ANZAC Day Celebration – Light Up The Dawn
Although the Returned and Services League (RSL) was devastated by the need to cancel traditional ANZAC Day commemorations this year, there’s one suggestion that we think could be a really special way of showing our ANZAC spirit in these uncertain times.
RSL calls on Australians to pay respect to the members of our Australian Defence Force, past and present, by standing at the end of their driveways for a minute’s silence this ANZAC Day.
At 6am on ANZAC Day, let’s gather – separate but united – at the end of our driveways with a lit candle and observe a minute’s silence as the sun rises.
You can watch a live broadcast of the National Ceremony from 5am on the ABC website or from 5:30am on the Australian War Memorial’s website. The Ode, The Last Post, a minute’s silence, and Reveille will be broadcasted from 5am on ABC TV, iView, Radio and online
Please join your community and the rest of Australia in this special moment.
Australians can also show their support by donating to the ANZAC Appeal at www.anzacappeal.com.au
RECITE THE ODE
The Ode recited at ANZAC Day commemorations is the fourth stanza of
Laurence Binyon’s For the Fallen, first published in the London Times in 1914.
Why not recite it yourself or together as a family and consider the meaning of the words:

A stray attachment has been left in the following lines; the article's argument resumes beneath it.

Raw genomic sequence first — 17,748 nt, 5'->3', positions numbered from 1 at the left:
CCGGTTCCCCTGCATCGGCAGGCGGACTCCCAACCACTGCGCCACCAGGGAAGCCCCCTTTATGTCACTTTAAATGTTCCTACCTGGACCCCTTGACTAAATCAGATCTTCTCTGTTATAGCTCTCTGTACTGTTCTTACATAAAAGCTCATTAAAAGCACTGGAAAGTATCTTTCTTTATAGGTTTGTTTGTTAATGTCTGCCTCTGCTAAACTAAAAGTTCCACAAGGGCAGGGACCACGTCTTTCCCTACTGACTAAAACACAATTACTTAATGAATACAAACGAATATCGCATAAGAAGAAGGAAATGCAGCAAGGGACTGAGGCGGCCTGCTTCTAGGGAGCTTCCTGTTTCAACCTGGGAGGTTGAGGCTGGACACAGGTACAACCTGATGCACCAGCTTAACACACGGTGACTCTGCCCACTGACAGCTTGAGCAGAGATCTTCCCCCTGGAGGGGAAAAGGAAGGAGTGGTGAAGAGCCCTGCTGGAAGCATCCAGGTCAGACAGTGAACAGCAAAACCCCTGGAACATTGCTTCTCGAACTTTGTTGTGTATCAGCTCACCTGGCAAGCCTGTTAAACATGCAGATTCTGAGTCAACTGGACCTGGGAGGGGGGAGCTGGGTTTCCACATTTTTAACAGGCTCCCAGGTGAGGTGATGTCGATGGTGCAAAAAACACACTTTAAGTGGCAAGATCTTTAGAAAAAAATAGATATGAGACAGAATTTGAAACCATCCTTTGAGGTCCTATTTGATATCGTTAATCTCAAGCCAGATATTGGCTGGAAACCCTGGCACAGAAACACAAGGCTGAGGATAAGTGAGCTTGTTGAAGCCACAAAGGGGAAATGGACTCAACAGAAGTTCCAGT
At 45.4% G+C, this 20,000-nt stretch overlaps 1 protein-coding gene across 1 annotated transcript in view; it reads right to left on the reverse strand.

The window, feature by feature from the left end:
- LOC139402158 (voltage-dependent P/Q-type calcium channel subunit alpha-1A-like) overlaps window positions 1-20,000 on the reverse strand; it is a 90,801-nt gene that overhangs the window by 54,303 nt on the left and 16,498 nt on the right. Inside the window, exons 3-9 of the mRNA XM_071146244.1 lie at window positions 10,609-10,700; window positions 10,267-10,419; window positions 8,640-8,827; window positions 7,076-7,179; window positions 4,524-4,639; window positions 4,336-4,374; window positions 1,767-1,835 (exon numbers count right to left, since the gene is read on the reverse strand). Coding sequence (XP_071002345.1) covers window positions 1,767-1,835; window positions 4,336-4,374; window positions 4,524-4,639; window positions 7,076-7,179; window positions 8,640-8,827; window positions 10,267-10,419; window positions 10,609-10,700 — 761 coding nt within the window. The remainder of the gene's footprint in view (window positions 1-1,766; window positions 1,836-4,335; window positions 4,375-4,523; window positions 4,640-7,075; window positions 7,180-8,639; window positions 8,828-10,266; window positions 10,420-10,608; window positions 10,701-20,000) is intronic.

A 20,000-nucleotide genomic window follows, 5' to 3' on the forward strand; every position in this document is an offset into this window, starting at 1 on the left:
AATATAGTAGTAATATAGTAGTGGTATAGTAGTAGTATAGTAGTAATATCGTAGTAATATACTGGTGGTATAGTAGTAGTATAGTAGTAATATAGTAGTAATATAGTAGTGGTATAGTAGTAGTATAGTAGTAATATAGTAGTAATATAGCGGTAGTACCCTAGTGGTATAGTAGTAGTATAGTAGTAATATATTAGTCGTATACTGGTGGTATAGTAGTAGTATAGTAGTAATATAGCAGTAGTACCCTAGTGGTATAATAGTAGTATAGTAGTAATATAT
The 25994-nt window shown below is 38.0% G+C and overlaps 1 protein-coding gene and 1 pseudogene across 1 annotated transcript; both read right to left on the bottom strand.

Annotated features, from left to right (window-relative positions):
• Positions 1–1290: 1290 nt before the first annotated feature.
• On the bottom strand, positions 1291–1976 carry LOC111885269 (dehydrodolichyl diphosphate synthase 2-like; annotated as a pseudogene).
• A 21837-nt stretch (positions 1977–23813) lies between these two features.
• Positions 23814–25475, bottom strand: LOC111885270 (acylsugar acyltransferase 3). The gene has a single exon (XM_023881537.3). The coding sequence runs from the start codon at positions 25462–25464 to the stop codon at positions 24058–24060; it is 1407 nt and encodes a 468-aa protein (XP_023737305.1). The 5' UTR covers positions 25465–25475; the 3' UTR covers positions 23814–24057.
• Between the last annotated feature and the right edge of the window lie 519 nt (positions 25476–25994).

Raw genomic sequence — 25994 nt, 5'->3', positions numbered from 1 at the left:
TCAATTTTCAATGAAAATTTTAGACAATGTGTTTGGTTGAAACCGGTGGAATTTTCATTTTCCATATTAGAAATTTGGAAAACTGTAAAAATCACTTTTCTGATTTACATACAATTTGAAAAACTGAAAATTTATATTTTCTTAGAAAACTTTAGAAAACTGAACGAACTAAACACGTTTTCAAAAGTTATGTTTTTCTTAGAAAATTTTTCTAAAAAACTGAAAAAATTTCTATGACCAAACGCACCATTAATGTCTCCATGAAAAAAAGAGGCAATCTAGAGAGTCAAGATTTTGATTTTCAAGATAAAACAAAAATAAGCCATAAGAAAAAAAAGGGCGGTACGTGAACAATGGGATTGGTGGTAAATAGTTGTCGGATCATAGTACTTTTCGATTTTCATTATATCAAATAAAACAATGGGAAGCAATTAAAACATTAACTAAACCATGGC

For the fallen
With proud thanksgiving, a mother for her children,
England mourns for her dead across the sea.
Flesh of her flesh they were, spirit of her spirit,
Fallen in the cause of the free.
Solemn the drums thrill: Death august and royal
Sings sorrow up into immortal spheres.
There is music in the midst of desolation
And a glory that shines upon our tears.
They went with songs to the battle, they were young,
Straight of limb, true of eye, steady and aglow.
They were staunch to the end against odds uncounted,
They fell with their faces to the foe.
They shall grow not old, as we that are left grow old;
Age shall not weary them, nor the years condemn.
At the going down of the sun and in the morning
We will remember them.
They mingle not with their laughing comrades again;
They sit no more at familiar tables at home;
They have no lot in our labour of the day-time;
They sleep beyond England’s foam.
But where our desires are and our hopes profound,
Felt as a well-spring that is hidden from sight,
To the innermost heart of their own land they are known
As the stars are known to the night;
As the stars that shall be bright when we are dust,
Moving in marches upon the heavenly plain,
As the stars that are starry in the time of our darkness,
To the end, to the end, they remain.
– Written by Robert Laurence Binyon (1869–1943)